Angel Reapers

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Photo Source: Rob Strong

Directed and choreographed by Martha Clarke, with text by Alfred Uhry (the Pulitzer Prize–winning playwright of "Driving Miss Daisy"), "Angel Reapers" is an enthralling dance-theater portrait of an 18th-century Shaker community. The Shakers were a bizarre American religious sect best known for their celibacy, their elegantly simple furniture, and the well-known song "Simple Gifts," one of approximately 6,000 hymns supposedly composed by Shakers.

The riveting show is constructed of equal parts song, dance, and spoken text, all of which flow seamlessly together under Clarke's superb direction. However, it is the choreography that does the heavy lifting, powerfully conveying the deep emotional anxiety wrought by the suppression of sexual urges, leaving one in absolute awe of Clarke's gift for choreographic clarity. She repeatedly finds the simplest, purest, yet most potent physical shapes, body relationships, rhythms, actions, and energies through which to illuminate the essential qualities of these characters, their day-to-day lives, and the comfort derived from, as well as crises caused by, their strange religious beliefs. (The sect was named after the Shakers' practice of engaging in wildly vibrating, shaking movements, which they believed purged sin from their bodies.)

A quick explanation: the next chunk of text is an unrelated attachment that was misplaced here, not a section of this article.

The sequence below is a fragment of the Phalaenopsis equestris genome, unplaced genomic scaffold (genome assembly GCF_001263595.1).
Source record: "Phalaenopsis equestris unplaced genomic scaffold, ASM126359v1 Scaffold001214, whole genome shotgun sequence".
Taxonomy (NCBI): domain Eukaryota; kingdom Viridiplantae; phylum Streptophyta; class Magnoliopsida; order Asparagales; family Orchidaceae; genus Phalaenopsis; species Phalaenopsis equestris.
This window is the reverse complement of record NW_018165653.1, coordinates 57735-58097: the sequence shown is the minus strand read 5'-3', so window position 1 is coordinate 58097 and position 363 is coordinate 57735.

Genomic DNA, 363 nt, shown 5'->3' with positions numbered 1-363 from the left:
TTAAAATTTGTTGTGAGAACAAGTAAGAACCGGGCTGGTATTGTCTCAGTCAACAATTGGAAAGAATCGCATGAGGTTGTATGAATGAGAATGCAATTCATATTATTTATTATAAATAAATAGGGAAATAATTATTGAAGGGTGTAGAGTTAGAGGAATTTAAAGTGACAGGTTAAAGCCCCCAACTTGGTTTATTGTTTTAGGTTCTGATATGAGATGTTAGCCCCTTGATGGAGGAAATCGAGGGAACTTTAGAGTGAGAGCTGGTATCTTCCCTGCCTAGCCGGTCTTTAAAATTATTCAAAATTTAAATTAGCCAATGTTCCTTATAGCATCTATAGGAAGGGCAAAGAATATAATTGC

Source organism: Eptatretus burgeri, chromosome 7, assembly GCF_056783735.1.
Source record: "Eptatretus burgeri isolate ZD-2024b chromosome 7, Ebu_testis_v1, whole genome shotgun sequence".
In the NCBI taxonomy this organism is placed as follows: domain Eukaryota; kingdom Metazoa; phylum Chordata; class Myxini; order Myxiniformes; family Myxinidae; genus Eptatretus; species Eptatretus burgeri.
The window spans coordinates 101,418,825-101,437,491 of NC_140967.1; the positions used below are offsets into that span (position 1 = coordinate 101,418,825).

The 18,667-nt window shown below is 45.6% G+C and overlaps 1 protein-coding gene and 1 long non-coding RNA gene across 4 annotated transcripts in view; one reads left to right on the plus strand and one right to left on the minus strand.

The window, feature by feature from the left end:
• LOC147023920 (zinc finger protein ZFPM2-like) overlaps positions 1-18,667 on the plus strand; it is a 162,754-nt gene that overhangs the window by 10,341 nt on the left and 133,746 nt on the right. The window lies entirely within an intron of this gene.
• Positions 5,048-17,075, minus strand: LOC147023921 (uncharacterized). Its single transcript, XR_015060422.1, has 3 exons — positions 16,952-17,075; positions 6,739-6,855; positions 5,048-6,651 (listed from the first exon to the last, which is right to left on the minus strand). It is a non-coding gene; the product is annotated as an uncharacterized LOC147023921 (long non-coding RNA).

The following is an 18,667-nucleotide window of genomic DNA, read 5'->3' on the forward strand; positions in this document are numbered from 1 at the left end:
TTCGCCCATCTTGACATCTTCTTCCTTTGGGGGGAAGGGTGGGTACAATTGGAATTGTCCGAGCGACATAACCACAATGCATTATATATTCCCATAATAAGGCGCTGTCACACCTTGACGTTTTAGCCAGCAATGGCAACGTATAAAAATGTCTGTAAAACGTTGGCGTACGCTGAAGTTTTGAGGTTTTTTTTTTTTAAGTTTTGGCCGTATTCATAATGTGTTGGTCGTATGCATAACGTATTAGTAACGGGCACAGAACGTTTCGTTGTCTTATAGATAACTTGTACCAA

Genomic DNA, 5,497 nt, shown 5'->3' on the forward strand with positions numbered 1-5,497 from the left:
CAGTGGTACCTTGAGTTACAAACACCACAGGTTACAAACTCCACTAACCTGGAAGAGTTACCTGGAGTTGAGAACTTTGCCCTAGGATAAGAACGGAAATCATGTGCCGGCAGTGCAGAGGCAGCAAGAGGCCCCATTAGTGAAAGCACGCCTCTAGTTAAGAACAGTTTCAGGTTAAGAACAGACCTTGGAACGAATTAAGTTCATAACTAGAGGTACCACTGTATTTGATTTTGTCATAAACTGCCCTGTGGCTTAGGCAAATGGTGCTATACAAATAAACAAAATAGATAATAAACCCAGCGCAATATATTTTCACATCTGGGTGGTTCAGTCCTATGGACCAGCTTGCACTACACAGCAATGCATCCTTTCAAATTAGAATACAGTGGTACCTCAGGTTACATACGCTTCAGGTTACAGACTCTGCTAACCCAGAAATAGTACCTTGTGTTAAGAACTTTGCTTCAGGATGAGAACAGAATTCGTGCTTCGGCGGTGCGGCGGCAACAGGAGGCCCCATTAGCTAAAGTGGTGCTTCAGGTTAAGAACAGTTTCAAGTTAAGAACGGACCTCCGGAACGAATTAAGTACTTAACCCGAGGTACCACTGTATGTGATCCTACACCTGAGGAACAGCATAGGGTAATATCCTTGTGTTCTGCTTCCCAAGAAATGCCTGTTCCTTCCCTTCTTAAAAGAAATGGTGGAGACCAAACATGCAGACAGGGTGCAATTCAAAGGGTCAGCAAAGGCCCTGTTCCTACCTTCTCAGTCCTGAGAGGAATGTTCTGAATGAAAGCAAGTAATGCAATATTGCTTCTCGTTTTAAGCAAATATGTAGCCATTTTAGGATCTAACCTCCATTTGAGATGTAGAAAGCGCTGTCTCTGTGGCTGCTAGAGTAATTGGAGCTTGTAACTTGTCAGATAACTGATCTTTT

Drawn from historical writings, Uhry's fascinating text provides juicy information about the goings-on among members of the community—at night in the forest, groups of men would dance to the point of ejaculation—as well as the litany of strictly detailed rules by which the Shakers lived. For example, when clasping your hands in prayer, the right thumb and fingers should be placed above the left.

Under the inspired musical direction of Arthur Solari, the production's 11 top-notch dancer-actors also get the chance to display their singing chops, which they do with remarkable finesse. Often while moving about the stage in strictly choreographed patterns, or clapping their hands or stomping their feet in intricate rhythmic phrases, the cast sing a cappella solo and group arrangements of Shaker hymns. The music is stirring in its authentic simplicity, beautifully sung (with vocal coaching by Richard Armstrong), and wonderfully evocative of the moods and tensions that fuel the drama.

Though grim in tone and certainly not kid-friendly, this work should be on the must-see list of any serious theatergoer with an interest in understanding the strands of religious fanaticism that have always colored the fabric of American society.

Presented by the Joyce Theater Foundation, in association with Spring Lake Productions, at the Joyce Theater, 175 Eighth Ave., NYC. Nov. 29–Dec. 11. Tue. and Wed., 7:30 p.m.; Thu.–Sat., 8 p.m.; Sat. and Sun., 2 p.m. (212) 242-0800 or